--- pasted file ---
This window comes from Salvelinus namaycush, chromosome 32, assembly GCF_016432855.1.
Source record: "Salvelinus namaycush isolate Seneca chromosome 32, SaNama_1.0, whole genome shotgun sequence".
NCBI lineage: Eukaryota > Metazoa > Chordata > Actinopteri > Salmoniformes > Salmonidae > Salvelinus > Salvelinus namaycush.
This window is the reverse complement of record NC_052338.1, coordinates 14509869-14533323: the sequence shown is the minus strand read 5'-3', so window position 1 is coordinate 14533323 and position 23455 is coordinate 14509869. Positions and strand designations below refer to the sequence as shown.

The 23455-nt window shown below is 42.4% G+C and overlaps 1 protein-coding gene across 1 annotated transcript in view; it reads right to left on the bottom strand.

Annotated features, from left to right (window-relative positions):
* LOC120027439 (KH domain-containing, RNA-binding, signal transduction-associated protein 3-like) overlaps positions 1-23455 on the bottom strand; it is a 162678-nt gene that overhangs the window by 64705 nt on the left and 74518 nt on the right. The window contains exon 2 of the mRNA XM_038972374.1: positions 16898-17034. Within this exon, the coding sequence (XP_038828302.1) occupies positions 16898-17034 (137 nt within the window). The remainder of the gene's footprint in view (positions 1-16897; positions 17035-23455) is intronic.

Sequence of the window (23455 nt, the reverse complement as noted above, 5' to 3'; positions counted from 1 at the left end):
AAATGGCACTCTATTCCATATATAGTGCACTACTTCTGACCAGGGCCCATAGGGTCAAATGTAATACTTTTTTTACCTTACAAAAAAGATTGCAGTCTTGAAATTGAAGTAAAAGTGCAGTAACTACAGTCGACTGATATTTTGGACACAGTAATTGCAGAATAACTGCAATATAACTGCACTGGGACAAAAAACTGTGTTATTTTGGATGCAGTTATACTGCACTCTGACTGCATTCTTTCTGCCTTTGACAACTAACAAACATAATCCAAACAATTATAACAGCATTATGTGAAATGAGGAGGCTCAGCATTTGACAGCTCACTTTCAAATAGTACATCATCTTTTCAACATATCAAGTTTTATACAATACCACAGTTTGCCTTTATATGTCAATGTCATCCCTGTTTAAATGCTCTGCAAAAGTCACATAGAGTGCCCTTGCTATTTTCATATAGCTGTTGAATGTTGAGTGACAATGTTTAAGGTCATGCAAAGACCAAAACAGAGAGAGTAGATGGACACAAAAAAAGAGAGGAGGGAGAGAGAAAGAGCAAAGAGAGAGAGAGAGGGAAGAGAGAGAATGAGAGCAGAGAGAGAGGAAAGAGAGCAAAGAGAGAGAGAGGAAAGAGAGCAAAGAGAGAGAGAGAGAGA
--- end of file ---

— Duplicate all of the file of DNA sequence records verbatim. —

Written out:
This window comes from Salvelinus namaycush, chromosome 32, assembly GCF_016432855.1.
Source record: "Salvelinus namaycush isolate Seneca chromosome 32, SaNama_1.0, whole genome shotgun sequence".
NCBI lineage: Eukaryota > Metazoa > Chordata > Actinopteri > Salmoniformes > Salmonidae > Salvelinus > Salvelinus namaycush.
This window is the reverse complement of record NC_052338.1, coordinates 14509869-14533323: the sequence shown is the minus strand read 5'-3', so window position 1 is coordinate 14533323 and position 23455 is coordinate 14509869. Positions and strand designations below refer to the sequence as shown.

The 23455-nt window shown below is 42.4% G+C and overlaps 1 protein-coding gene across 1 annotated transcript in view; it reads right to left on the bottom strand.

Annotated features, from left to right (window-relative positions):
* LOC120027439 (KH domain-containing, RNA-binding, signal transduction-associated protein 3-like) overlaps positions 1-23455 on the bottom strand; it is a 162678-nt gene that overhangs the window by 64705 nt on the left and 74518 nt on the right. The window contains exon 2 of the mRNA XM_038972374.1: positions 16898-17034. Within this exon, the coding sequence (XP_038828302.1) occupies positions 16898-17034 (137 nt within the window). The remainder of the gene's footprint in view (positions 1-16897; positions 17035-23455) is intronic.

Sequence of the window (23455 nt, the reverse complement as noted above, 5' to 3'; positions counted from 1 at the left end):
AAATGGCACTCTATTCCATATATAGTGCACTACTTCTGACCAGGGCCCATAGGGTCAAATGTAATACTTTTTTTACCTTACAAAAAAGATTGCAGTCTTGAAATTGAAGTAAAAGTGCAGTAACTACAGTCGACTGATATTTTGGACACAGTAATTGCAGAATAACTGCAATATAACTGCACTGGGACAAAAAACTGTGTTATTTTGGATGCAGTTATACTGCACTCTGACTGCATTCTTTCTGCCTTTGACAACTAACAAACATAATCCAAACAATTATAACAGCATTATGTGAAATGAGGAGGCTCAGCATTTGACAGCTCACTTTCAAATAGTACATCATCTTTTCAACATATCAAGTTTTATACAATACCACAGTTTGCCTTTATATGTCAATGTCATCCCTGTTTAAATGCTCTGCAAAAGTCACATAGAGTGCCCTTGCTATTTTCATATAGCTGTTGAATGTTGAGTGACAATGTTTAAGGTCATGCAAAGACCAAAACAGAGAGAGTAGATGGACACAAAAAAAGAGAGGAGGGAGAGAGAAAGAGCAAAGAGAGAGAGAGAGGGAAGAGAGAGAATGAGAGCAGAGAGAGAGGAAAGAGAGCAAAGAGAGAGAGAGGAAAGAGAGCAAAGAGAGAGAGAGAGAGA